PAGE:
Hailing Walter Mondale as one of the nation's champions of conservation, state officials Tuesday renamed several places along the St. Croix River for the former vice president as an acknowledgment of his role in protecting it.

The spots at four riverside state parks, along with a stretch of the river itself, now bear the name of the man who, as a Democratic U.S. senator, co-sponsored the Wild and Scenic Rivers Act in 1968 to shield select waterways such as the St. Croix from dams, runaway development and dumping.

"We got there just in time," Mondale said of the federal legislation and the many pressures on vulnerable waterways in the late 1960s.

Mondale spoke to about 150 supporters and friends Tuesday at William O'Brien State Park near Marine on St. Croix, at the ceremonial unveiling of a day-use area named for him.

He recalled his long association with the area. He and his late wife, Joan, used to have a cabin along the river just north of the state park among a collection of houses that pre-dated the river's designation as a federally protected waterway.

The river was the site of an early date for the young couple, he said.

"We canoed down the river and when it was over, I asked her to marry me," he said. She said yes, and only 61 days later they tied the knot.

An initial effort in March by House Majority Leader Ryan Wink­ler, D-Golden Valley, and state Sen. Karin Housley, R-St. Mary's Point, to rename Interstate State Park near Taylors Falls for Mondale met resistance for both its timing and location.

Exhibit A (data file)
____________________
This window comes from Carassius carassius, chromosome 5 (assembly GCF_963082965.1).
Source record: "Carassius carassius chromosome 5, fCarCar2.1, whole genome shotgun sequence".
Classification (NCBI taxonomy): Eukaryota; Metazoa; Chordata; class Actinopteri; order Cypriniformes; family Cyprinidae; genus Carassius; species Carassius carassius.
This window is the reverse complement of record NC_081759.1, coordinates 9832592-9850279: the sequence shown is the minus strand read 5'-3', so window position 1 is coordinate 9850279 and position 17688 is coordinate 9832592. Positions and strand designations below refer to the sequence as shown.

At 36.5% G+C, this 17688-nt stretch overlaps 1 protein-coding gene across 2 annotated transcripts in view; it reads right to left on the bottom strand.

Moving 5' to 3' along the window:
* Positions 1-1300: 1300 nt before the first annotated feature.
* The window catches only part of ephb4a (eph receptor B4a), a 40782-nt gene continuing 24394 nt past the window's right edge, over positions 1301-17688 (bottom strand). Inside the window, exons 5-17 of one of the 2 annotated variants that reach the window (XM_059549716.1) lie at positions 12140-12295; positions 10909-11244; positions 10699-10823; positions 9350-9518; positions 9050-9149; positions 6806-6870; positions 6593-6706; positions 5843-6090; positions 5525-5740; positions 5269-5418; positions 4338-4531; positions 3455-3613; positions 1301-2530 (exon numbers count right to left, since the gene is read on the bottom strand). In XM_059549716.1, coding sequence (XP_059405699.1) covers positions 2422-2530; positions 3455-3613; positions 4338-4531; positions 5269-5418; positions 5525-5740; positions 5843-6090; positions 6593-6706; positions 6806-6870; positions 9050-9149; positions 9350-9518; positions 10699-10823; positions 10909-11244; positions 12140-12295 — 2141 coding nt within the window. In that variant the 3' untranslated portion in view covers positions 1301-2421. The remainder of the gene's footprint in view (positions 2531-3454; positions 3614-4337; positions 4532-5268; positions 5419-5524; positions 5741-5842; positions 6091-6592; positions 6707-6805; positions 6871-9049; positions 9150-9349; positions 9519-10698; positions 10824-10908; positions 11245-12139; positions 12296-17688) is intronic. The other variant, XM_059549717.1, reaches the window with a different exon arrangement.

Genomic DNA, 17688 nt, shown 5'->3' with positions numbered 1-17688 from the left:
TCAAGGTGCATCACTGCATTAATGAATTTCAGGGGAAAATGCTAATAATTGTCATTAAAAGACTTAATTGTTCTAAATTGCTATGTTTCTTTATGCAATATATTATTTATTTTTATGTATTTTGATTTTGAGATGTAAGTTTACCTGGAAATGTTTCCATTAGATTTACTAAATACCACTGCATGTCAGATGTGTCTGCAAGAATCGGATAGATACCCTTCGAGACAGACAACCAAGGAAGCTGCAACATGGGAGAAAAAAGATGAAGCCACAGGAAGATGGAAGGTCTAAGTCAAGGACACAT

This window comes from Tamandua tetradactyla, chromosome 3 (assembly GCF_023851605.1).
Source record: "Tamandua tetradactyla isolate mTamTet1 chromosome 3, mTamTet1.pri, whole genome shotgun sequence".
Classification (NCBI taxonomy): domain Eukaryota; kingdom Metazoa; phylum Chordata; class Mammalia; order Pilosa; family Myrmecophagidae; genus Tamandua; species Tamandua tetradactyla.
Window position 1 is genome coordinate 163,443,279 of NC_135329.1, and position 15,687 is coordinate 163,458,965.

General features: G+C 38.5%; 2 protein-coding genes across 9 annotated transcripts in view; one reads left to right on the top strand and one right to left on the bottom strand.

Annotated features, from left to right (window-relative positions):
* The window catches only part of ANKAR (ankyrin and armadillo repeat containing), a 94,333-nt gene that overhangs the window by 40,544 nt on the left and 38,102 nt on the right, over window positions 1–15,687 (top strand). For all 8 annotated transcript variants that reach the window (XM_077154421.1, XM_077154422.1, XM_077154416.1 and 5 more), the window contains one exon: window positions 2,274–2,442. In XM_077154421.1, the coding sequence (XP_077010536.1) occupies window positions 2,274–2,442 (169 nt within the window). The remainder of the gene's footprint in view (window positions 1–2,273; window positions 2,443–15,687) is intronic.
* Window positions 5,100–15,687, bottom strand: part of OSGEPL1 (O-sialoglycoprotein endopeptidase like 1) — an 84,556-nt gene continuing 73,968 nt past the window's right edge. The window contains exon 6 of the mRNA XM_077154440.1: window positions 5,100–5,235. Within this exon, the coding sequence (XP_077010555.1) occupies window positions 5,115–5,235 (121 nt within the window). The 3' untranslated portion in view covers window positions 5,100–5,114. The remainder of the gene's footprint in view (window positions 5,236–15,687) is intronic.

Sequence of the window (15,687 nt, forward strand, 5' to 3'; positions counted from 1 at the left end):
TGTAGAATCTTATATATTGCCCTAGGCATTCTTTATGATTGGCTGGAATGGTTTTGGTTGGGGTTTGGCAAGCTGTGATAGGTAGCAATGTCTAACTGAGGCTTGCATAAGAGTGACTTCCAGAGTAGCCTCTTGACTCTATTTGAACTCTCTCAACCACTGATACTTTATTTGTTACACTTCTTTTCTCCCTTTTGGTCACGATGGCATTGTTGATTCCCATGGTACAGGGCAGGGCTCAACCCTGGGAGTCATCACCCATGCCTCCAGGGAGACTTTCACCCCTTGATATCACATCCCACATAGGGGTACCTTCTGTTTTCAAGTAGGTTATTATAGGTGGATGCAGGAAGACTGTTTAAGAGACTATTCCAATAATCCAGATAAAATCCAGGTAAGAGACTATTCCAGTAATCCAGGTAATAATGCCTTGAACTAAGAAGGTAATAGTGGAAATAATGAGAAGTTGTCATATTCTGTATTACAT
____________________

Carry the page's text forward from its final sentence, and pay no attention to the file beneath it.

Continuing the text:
First, former state Rep. Phyllis Kahn pointed out that a law she sponsored in 2009 barred legislators from naming things after living persons. Winkler said that he preferred to act sooner rather than later.

Then the location drew objections. Winkler and Housley had turned to Interstate park as a place within the boundaries of the St. Croix National Scenic Riverway for a Mondale memorial. If the Minnesota portion of the park was named for Mondale, they reasoned, then Wisconsin could name its twin park across the river after the late Wisconsin Sen. Gaylord Nelson, who with Mondale sponsored the Wild and Scenic Rivers Act.

Locals objected to the name change for historical reasons, as did residents near St. Croix State Park when Winkler looked for another riverside state park to rename.

The solution, made official this week, names several features along the river after Mondale as well as a portion of the river.

They are the Walter F. Mondale Day-Use Area at O'Brien State Park; a scenic overlook and trail at Interstate State Park; the visitor center at St. Croix State Park; and a trail at Wild River State Park.

Also, the section of river from Sunrise River Landing to the William O'Brien landing will now be known as the "Walter F. Mondale Segment" of the St. Croix National Scenic Riverway.

The St. Croix River from Gordon Dam to Taylors Falls was protected by the original 1968 act, and an amendment four years later added the lower St. Croix to the list.

The legislation came at a time in the nation's history when rivers were being threatened by toxic waste, rampant development and unregulated dumping. It was an era that saw an oil slick set ablaze on the Cuyahoga River in Cleveland in 1969, galvanizing early environmental efforts.

From its original list of eight rivers, the National Wild and Scenic Rivers system grew to eventually include some 13,400 miles of waterways in 226 rivers across 41 states and Puerto Rico, according to the National Park Service.

The Wild and Scenic Rivers Act was considered landmark legislation when it passed.

"There was nothing like it before it," said Julie Galonska, superintendent of the St. Croix riverway.